- “The South has the invisibility of poverty, the removal of poverty from our political agenda.” -Gene Nichol
- “The fact that we don’t remember the war on poverty (during the Civil Rights Movement) has helped feed a disillusionment with the hope that government efforts can actually make a difference in the economy and in poverty.” -Jaquelyn Hall
- “Deliberate policies and propaganda have intensified and stirred up and renewed feelings of racism.” -Jaquelyn Hall
- “The identification of welfare with African-Americans and the notion that these are people who are getting something for nothing, lazy this is very, very powerful, and it has helped not only to perpetuate these racial stereotypes, but it helps again to discredit efforts to create and maintain a strong safety net.” -Jaquelyn Hall
- “So what are the limits? The lingering stereotypes along with the rise of modern forms of segregation. I think the convergence we’re seeing is that the growth of metropolitan populations is good for the Democratic party, it’s where our hope lies. But, the most segregated cities in the country are all north of the Mason-Dixon line, and they al have to do with de facto segregation, and that is the type of segregation we are going to have in the new south.” -Jaquelyn Hall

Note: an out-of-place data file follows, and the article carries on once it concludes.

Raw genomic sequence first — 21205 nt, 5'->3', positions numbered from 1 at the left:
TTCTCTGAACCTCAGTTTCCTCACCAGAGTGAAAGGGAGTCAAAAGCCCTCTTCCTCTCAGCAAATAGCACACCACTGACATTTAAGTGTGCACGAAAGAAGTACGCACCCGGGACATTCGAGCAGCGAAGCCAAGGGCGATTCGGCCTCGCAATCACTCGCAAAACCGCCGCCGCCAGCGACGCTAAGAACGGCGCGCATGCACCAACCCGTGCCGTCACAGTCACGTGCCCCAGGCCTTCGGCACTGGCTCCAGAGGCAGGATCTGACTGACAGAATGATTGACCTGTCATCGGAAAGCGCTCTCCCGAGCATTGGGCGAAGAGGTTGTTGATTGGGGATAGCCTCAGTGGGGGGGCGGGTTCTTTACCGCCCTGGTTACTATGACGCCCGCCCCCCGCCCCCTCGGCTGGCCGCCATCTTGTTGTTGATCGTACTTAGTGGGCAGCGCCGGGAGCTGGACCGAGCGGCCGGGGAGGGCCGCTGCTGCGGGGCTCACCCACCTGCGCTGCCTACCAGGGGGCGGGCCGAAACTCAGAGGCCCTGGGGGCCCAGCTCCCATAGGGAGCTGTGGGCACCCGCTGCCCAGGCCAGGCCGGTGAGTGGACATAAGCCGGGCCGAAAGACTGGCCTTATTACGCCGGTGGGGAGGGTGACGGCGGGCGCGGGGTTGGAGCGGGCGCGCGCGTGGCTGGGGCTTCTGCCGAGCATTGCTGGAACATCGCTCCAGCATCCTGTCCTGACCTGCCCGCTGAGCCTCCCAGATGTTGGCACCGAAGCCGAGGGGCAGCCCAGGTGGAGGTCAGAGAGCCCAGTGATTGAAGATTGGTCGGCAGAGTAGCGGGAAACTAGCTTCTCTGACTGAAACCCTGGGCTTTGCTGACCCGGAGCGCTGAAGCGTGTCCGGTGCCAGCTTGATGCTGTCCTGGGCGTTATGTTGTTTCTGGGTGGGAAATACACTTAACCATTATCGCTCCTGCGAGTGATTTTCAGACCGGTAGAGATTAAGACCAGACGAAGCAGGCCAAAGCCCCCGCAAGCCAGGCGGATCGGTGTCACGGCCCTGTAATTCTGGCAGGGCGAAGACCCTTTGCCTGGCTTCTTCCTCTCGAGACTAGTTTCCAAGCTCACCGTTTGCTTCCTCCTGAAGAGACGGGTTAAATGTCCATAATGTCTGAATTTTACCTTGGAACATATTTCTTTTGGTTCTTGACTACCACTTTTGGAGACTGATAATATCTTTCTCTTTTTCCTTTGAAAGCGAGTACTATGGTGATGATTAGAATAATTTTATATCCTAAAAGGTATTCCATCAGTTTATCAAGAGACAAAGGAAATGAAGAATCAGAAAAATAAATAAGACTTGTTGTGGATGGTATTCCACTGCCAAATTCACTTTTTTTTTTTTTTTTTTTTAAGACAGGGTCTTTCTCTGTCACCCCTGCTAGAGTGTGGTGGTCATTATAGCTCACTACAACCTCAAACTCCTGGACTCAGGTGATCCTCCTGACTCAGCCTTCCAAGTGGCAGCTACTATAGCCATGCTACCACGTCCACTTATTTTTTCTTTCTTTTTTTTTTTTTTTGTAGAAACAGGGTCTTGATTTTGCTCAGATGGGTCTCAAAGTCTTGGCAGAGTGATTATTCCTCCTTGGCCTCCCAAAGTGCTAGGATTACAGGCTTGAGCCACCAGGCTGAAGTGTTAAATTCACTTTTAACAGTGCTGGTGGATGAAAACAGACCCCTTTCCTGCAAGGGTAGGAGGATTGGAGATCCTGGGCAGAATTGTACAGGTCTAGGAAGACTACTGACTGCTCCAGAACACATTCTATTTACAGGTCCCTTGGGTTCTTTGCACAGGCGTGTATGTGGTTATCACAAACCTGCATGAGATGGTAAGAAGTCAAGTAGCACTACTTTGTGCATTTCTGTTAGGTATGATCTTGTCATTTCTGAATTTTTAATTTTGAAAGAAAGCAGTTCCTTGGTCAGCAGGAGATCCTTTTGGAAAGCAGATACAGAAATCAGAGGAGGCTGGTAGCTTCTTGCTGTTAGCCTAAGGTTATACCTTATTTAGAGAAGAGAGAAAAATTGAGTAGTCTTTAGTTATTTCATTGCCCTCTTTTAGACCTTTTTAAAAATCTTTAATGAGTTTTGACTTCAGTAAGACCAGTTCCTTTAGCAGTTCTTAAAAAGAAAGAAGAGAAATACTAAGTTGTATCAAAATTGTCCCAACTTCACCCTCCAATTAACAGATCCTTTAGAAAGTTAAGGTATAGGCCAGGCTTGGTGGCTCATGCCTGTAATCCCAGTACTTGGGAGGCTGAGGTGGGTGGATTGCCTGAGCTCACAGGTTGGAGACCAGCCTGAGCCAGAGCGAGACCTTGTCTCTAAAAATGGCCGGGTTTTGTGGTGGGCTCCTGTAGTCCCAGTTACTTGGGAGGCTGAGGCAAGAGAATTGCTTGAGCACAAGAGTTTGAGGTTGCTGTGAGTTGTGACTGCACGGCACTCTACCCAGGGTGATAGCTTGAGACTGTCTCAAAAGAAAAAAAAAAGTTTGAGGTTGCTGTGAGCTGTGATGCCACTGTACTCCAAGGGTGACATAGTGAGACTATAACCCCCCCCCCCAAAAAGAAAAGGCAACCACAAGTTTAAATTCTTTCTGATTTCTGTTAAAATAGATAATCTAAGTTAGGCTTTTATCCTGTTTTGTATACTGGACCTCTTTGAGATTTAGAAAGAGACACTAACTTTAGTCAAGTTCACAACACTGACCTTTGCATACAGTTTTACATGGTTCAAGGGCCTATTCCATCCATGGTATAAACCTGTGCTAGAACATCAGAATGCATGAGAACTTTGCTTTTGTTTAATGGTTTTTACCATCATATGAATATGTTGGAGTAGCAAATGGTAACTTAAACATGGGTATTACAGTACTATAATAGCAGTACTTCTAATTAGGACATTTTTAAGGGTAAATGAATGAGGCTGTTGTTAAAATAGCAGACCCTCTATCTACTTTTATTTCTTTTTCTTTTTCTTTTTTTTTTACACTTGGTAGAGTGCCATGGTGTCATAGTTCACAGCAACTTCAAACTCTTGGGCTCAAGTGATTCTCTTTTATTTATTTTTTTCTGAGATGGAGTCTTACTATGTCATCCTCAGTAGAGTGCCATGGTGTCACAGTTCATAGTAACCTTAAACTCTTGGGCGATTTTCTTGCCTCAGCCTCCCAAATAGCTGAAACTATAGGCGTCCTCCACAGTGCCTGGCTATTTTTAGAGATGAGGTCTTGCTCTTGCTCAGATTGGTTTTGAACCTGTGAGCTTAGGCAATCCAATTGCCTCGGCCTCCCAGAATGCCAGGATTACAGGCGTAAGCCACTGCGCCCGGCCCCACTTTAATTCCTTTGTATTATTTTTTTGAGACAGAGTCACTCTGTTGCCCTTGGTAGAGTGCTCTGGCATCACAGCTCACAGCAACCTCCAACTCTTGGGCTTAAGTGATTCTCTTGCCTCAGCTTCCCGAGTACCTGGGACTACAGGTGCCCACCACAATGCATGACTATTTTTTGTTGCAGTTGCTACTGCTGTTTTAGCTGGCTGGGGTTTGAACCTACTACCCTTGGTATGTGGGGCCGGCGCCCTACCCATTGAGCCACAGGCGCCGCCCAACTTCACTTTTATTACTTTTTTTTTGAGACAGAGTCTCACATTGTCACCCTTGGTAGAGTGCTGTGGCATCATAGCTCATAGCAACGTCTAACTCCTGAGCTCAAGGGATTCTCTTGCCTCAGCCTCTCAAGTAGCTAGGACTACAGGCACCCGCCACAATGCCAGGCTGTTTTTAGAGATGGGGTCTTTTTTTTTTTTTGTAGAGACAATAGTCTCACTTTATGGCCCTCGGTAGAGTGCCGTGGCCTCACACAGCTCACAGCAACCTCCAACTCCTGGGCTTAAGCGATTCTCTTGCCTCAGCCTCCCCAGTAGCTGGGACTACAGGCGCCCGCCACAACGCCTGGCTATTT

- “Reps have had a good holding in this region, but NC is the one state where you have twelve years of uninterrupted Democratic control of the governor’s seat. You aren’t going to find another state where that’s true.” -Kareem Crayton
- “I’ve long been aware of how I think it is a part of the country that is not well understood.” -Judy Woodruff
- “A Democratic party, which had to have the solid south to do anything, and a Republican party, which used to win without it, now is a Republican party which has to have a near solid south, and a Democratic party that doesn’t have to have it to win in a nation election. This is a fundamental change in the politics of America and certainly the South.” -Hodding Carter
- “In many ways what we’re seeing in the South looks like what many development economists looking at the rest of the world call a ‘middle-income trap’, similar to places like Thailand and Malaysia today.” -Peter Coclanis
Photos by Anna Talarico.